The Half-Hearted HTML version

5. A Conference Op The Powers
It was the sultriest of weather in London--days when the city lay in a fog of heat, when
the paving cracked, and the brow was damp from the slightest movement and the mind
of the stranger was tortured by the thought of airy downs and running rivers. The leaves
in the Green Park were withered and dusty, the window-boxes in Mayfair had a
tarnished look, and horse and man moved with unwilling languor. A tall young man in a
grey frockcoat searched the street for shadow, and finding none entered the doorway of
a club which promised coolness.
Mr. George Winterham removed his top-hat, had a good wash, and then sought the
smoking room. Seen to better advantage, he was sufficiently good-looking, with an
elegant if somewhat lanky frame, a cheerful countenance, and a great brown
moustache which gave him the air military. But he was no soldier, being indeed that
anomalous creature, the titular barrister, who shows his profession by rarely entering
the chambers and by an ignorance of law more profound than Necessity's.
He found the shadiest corner of the smoking room and ordered the coolest drink he
could think of. Then he smiled, for he saw advancing to him across the room another
victim of the weather. This was a small, thin man, with a finely-shaped dark head and
the most perfectly-fitting clothes. He had been deep in a review, but at the sight of the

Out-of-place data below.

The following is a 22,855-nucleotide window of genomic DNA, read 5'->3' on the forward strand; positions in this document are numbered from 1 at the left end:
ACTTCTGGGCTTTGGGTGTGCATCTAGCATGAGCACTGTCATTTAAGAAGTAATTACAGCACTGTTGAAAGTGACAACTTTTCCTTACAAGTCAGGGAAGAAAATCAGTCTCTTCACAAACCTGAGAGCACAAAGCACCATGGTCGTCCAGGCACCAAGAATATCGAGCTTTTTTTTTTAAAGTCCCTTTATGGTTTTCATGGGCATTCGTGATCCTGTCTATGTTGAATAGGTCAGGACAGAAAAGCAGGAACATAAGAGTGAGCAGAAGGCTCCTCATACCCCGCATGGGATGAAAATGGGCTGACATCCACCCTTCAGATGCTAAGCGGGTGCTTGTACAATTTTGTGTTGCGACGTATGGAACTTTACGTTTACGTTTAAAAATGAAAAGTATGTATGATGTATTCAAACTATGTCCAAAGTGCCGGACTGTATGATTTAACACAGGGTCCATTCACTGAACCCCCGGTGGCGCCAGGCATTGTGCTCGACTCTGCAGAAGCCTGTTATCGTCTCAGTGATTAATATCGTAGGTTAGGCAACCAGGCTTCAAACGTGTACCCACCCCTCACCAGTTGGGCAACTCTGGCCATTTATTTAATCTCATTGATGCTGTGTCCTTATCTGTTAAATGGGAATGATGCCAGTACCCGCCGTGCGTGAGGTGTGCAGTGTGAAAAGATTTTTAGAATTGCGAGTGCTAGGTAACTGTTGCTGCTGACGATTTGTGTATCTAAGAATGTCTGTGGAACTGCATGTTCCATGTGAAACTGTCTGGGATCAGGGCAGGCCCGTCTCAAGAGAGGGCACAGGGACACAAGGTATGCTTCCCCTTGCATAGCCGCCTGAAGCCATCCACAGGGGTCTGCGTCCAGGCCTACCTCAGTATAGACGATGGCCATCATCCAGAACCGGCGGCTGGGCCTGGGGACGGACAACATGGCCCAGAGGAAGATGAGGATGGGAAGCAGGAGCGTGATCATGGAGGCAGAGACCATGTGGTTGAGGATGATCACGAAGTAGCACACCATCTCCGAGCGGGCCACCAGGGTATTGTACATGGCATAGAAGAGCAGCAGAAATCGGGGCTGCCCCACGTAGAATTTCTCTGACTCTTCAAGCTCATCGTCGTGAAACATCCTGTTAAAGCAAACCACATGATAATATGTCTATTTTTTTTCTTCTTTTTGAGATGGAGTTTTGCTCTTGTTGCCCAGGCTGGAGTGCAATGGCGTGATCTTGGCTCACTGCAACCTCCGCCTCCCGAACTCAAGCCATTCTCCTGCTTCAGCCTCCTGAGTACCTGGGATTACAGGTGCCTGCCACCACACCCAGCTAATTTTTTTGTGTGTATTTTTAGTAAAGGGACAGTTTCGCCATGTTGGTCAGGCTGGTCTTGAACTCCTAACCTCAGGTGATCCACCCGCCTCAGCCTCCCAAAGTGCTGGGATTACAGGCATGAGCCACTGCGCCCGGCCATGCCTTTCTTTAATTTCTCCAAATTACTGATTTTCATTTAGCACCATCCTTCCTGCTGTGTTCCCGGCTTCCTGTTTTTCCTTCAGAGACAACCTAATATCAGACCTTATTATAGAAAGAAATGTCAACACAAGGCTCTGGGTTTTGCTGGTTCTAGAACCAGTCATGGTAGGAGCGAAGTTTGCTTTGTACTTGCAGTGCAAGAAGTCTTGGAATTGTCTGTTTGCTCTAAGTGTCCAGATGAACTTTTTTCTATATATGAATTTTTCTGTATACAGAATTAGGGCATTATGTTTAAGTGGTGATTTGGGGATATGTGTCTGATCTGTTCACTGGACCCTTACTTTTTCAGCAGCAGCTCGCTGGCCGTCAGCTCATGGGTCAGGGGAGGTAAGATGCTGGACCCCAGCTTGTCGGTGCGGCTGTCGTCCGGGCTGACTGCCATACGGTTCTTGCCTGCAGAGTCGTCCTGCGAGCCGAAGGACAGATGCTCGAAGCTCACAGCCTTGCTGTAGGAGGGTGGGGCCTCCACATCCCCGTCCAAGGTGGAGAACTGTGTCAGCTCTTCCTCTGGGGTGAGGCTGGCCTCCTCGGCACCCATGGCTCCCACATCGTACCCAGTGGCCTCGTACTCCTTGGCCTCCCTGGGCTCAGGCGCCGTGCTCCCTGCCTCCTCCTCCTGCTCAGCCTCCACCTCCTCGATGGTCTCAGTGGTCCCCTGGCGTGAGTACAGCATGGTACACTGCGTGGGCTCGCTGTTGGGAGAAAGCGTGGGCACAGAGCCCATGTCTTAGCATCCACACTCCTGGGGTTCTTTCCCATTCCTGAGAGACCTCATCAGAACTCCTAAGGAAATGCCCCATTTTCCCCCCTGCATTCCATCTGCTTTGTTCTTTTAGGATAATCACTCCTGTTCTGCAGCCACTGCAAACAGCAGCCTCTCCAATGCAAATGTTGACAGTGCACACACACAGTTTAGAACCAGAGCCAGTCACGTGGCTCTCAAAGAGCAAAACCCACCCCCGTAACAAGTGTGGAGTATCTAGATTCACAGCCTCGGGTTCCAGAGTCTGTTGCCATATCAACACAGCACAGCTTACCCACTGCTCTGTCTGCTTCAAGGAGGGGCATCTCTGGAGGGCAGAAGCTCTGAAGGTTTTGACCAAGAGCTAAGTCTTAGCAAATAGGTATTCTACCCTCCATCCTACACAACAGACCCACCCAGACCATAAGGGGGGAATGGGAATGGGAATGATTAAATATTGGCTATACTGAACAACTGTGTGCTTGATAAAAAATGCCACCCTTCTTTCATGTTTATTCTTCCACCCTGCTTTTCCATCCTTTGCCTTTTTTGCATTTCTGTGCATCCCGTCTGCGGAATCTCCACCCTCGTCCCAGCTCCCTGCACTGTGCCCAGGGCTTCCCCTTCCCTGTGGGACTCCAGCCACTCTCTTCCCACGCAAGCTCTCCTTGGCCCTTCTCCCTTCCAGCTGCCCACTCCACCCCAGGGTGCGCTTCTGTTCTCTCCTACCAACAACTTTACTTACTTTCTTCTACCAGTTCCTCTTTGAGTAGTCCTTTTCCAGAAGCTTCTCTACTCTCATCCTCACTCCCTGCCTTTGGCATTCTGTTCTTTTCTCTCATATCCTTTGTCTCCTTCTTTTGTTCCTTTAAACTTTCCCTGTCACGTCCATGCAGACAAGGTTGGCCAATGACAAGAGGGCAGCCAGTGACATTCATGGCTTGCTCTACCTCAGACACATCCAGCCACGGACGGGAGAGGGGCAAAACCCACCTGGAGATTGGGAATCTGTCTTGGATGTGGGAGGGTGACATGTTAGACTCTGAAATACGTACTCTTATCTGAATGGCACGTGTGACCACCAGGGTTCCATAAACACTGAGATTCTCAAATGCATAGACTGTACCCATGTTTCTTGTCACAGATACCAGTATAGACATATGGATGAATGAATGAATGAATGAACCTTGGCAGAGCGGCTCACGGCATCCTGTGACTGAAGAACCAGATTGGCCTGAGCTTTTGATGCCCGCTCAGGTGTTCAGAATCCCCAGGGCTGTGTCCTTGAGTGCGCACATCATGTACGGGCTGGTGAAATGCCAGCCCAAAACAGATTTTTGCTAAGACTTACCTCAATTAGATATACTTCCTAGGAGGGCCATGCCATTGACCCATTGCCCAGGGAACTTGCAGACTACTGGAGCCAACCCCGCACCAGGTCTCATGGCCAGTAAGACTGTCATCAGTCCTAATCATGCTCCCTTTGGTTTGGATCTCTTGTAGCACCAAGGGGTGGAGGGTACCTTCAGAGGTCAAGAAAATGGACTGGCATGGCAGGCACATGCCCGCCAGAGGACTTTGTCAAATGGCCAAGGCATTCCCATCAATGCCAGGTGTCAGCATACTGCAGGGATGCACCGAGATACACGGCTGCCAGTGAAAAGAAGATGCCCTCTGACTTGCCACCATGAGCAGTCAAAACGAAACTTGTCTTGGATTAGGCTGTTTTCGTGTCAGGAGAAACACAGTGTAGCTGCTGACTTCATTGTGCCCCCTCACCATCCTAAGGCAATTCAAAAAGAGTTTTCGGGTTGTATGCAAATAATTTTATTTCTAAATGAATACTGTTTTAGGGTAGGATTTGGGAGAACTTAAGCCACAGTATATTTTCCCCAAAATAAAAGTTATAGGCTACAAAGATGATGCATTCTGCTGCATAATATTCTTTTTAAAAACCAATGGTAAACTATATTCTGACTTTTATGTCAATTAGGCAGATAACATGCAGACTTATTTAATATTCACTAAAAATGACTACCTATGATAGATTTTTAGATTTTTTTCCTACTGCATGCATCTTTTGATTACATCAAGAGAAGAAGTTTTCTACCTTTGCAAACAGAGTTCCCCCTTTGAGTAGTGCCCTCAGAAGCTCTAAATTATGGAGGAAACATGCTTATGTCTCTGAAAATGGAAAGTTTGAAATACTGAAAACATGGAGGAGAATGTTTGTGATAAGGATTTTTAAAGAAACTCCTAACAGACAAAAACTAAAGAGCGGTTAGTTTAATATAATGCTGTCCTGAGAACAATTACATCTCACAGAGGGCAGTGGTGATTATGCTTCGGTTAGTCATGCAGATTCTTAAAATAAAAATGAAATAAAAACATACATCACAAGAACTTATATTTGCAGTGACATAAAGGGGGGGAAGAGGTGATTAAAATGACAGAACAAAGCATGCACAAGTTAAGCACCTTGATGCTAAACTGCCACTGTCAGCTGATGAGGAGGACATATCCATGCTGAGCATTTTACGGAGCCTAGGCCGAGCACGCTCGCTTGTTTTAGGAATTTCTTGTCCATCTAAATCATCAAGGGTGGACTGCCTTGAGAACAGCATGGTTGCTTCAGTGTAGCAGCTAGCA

wearied giant in the corner he had forgotten his interest in the "Entomology of the
Riviera." He looked something of the artist or the man of letters, but in truth he had no
taint of Bohemianism about him, being a very respectable person and a rising politician.
His name was Arthur Mordaunt, but because it was the fashion at the time for a certain
class of people to address each other in monosyllables, his friends invariably knew him
as "John."
He dropped into a chair and regarded his companion with half-closed eyes.
"Well, John. Dished, eh? Most infernal heat I ever endured! I can't stand it, you know. I'll
have to go away."
"Think," said the other, "think that at this moment somewhere in the country there are
great, cool, deep woods and lakes and waterfalls, and we might be sitting in flannels
instead of being clothed in these garments of sin."
"Think," said George, "of nothing of the kind. Think of high upland glens and full brown
rivers, and hillsides where there is always wind. Why do I tantalize myself and talk to a
vexatious idiot like you?"